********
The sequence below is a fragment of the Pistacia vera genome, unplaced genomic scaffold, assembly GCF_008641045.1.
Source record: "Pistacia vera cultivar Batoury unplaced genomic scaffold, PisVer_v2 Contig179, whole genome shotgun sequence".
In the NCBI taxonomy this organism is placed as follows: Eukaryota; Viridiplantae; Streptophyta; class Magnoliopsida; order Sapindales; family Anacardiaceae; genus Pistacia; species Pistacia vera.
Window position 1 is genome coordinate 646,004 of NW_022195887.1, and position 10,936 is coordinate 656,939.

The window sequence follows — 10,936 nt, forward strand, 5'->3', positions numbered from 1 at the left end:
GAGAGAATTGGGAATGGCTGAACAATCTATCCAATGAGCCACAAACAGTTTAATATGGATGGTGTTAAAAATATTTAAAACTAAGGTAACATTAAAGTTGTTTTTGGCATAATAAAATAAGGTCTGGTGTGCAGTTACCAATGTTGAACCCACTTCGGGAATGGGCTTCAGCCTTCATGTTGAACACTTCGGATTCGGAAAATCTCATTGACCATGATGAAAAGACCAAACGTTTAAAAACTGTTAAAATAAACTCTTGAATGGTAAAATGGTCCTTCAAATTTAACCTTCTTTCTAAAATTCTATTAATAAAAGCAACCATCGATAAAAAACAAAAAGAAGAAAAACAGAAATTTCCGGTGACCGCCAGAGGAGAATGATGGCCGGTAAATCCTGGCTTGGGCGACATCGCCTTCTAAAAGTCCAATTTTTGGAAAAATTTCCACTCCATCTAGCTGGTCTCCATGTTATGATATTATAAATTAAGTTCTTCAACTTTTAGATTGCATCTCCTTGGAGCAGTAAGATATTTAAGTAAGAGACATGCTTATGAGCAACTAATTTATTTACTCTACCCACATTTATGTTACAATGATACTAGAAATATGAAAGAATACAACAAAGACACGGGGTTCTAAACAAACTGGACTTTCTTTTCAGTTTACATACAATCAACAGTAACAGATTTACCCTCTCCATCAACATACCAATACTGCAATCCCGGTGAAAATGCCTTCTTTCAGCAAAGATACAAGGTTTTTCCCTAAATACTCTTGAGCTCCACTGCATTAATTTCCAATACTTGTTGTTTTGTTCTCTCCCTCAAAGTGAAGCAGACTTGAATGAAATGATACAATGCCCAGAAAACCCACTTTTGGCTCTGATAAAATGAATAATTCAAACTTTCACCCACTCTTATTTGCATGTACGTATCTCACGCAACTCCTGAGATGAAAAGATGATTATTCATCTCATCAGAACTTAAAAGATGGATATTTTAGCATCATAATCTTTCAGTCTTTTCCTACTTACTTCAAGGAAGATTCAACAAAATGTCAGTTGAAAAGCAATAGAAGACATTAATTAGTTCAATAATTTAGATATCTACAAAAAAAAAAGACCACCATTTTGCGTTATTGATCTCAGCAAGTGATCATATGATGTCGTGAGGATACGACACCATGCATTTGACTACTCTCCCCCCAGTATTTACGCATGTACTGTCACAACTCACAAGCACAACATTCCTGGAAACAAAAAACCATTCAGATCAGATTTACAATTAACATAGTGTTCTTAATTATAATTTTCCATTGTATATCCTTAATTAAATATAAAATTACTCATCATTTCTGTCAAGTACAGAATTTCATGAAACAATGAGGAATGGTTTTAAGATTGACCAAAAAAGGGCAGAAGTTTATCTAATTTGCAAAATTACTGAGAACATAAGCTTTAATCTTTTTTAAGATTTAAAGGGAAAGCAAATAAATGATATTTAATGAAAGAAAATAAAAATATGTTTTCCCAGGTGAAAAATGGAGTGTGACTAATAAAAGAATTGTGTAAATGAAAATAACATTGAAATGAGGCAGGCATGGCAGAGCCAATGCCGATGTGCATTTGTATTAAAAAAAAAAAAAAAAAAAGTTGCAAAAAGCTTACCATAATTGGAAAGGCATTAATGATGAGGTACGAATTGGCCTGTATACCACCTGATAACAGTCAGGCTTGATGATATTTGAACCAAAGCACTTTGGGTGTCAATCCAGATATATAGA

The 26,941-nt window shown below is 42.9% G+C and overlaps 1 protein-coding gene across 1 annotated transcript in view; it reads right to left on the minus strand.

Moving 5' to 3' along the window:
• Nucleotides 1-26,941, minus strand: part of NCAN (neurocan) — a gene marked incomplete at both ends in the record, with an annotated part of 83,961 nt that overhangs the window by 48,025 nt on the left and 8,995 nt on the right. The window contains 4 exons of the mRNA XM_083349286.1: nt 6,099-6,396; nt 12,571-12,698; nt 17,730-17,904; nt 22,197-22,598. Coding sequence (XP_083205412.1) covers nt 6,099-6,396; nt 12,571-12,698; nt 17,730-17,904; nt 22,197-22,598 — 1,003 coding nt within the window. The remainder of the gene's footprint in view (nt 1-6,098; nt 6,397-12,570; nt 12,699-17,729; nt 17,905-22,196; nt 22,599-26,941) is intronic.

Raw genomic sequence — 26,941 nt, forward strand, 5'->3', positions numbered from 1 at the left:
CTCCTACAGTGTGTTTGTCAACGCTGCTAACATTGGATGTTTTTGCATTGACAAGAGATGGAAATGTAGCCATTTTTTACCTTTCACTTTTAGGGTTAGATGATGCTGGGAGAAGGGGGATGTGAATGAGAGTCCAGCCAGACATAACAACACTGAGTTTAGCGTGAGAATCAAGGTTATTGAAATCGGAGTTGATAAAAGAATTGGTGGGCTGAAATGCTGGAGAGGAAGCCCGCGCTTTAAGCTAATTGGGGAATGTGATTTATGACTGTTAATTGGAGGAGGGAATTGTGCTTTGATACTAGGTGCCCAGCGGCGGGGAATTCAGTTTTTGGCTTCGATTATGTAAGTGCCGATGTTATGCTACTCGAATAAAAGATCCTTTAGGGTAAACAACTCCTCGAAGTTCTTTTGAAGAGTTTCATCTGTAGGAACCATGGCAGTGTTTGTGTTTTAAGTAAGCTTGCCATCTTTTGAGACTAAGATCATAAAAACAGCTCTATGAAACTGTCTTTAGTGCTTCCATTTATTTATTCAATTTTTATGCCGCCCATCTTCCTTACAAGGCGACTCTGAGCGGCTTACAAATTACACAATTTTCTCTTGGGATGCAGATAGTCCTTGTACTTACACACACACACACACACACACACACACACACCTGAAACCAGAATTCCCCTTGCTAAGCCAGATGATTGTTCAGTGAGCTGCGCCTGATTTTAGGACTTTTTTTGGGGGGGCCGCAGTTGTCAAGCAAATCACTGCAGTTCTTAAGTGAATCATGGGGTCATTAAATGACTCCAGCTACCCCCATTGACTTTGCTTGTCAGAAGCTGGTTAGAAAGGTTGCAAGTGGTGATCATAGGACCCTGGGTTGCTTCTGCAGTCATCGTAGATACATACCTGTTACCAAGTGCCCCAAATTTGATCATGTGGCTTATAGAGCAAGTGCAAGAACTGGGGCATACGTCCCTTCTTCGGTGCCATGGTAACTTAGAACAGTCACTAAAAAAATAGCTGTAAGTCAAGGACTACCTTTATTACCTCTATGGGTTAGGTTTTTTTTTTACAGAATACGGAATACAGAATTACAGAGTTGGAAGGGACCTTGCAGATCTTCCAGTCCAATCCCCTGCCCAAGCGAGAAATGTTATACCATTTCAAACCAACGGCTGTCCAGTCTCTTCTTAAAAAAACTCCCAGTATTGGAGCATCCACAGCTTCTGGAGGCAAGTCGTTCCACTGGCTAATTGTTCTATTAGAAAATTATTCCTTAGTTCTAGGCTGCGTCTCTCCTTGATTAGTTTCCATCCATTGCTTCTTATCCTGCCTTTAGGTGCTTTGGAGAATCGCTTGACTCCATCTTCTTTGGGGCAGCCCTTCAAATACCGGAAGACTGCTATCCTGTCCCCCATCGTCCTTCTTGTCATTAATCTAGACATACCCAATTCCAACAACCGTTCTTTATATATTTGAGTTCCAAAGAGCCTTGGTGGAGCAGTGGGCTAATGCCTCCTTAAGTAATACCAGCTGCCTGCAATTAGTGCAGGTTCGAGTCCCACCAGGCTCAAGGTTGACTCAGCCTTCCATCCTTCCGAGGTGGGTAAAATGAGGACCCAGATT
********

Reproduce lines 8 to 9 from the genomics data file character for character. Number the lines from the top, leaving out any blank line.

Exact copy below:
Moving 5' to 3' along the window:
• Nucleotides 1-26,941, minus strand: part of NCAN (neurocan) — a gene marked incomplete at both ends in the record, with an annotated part of 83,961 nt that overhangs the window by 48,025 nt on the left and 8,995 nt on the right. The window contains 4 exons of the mRNA XM_083349286.1: nt 6,099-6,396; nt 12,571-12,698; nt 17,730-17,904; nt 22,197-22,598. Coding sequence (XP_083205412.1) covers nt 6,099-6,396; nt 12,571-12,698; nt 17,730-17,904; nt 22,197-22,598 — 1,003 coding nt within the window. The remainder of the gene's footprint in view (nt 1-6,098; nt 6,397-12,570; nt 12,699-17,729; nt 17,905-22,196; nt 22,599-26,941) is intronic.